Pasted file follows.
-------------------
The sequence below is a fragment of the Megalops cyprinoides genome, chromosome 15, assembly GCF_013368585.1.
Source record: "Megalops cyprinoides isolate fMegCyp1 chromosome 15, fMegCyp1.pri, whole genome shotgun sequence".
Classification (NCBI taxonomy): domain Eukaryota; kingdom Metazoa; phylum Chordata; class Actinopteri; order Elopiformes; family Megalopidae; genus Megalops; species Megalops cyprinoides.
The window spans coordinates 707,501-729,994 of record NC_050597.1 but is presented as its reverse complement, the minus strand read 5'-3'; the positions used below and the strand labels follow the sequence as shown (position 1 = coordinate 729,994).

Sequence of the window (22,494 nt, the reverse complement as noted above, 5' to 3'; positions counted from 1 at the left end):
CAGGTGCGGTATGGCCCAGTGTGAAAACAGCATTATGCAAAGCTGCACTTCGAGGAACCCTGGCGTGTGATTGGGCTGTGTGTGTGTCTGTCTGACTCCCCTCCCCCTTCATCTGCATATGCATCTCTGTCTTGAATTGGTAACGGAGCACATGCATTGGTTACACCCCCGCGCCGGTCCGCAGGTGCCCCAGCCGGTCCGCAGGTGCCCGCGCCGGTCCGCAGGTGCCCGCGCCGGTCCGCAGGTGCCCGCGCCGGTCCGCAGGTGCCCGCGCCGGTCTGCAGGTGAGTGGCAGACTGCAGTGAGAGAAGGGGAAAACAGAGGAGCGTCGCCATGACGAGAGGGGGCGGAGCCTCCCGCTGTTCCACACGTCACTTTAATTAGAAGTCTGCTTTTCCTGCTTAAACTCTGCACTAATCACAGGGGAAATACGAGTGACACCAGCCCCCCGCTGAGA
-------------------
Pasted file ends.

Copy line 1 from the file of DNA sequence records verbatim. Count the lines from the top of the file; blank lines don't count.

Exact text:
The sequence below is a fragment of the Megalops cyprinoides genome, chromosome 15, assembly GCF_013368585.1.